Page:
in essence, our third portal into having a life we  love. How                                                   best to embark or continue on our full journey?   In Thich Nhat                                           Hanh’s words, “Walk as if you are kissing the Earth with your                                               feet.” And how might we go about emptying our cup? As Ray                                               Bradbury wrote, “Learning to let go should be learned before learning to get.


I’m seventeen years old and I drop and break my tea cup on the long road from my head to my heart. Not to worry. It will rain soon and the flowers will return. If I can’t find fullness within me, where else do I expect to find it?


~Dr. Jeff Rockwell


How will you empty your cup? Comment below! 

March 6, 2014   1 Comment

Yoga, Massage, Focus, Energy, Somatics, Stamina, Immunity, and You

Several days ago it finally happened… With the right light and the right angle, as illusive as it might have been it was clearly there – not a six pack but an eight pack! As every well trained massage therapist knows, the Rectus Abdominis is really a ten pack. We all have it but for most part it remains hidden. So how did I get to see it?

For the past few years I have been practicing Bikram Yoga. Sure it is nice to get a glimpse of your own six pack (or eight pack) but there is so much more to it. The benefits are countless, and are especially important for massage therapists. During class at National Holistic Institute, my students took part in some Bikram Yoga postures to enhance our massage therapy practice and to maintain a holistic approach to our own wellbeing. I’ve outlined just a few of the benefits for therapists here:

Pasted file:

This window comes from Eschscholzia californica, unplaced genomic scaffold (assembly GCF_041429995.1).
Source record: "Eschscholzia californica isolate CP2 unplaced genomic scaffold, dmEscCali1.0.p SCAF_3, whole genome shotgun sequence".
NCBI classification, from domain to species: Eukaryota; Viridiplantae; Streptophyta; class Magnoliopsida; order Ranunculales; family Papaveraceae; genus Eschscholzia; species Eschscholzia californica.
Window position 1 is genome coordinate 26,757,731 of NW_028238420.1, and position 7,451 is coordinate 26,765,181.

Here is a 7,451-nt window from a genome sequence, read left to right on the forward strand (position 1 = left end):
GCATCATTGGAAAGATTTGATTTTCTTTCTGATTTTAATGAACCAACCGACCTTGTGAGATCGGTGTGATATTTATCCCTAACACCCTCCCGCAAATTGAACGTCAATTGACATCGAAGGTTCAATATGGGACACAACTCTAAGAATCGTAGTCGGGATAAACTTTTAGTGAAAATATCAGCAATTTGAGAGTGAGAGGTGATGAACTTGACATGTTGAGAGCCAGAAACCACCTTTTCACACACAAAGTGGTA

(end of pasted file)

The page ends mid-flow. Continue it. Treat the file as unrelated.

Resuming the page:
Bikram yoga is a 90 minutes open eye meditation. Practicing this kind of meditation you will notice that grounding in and out of your massage session becomes much more effective. You will no longer feel tired and drained of energy but instead you will feel focused and energized after each session.

This practice implements the same body mechanics principles as massage does and gives us opportunity to solely focus on them. As every new massage therapist knows when we learn massage we need to focus on the technique, on body mechanics on quality of touch, on the flow and rhythm of the sequence. Here in the yoga class we have an opportunity to practice body mechanics and improve our posture before we do massage. With each class we train our proprioception and then emerge into the world with new posture and somatically enhanced way of moving. This gives us the advantage of longevity in the field. From that point every massage we do has a positive effect on us as well as the client.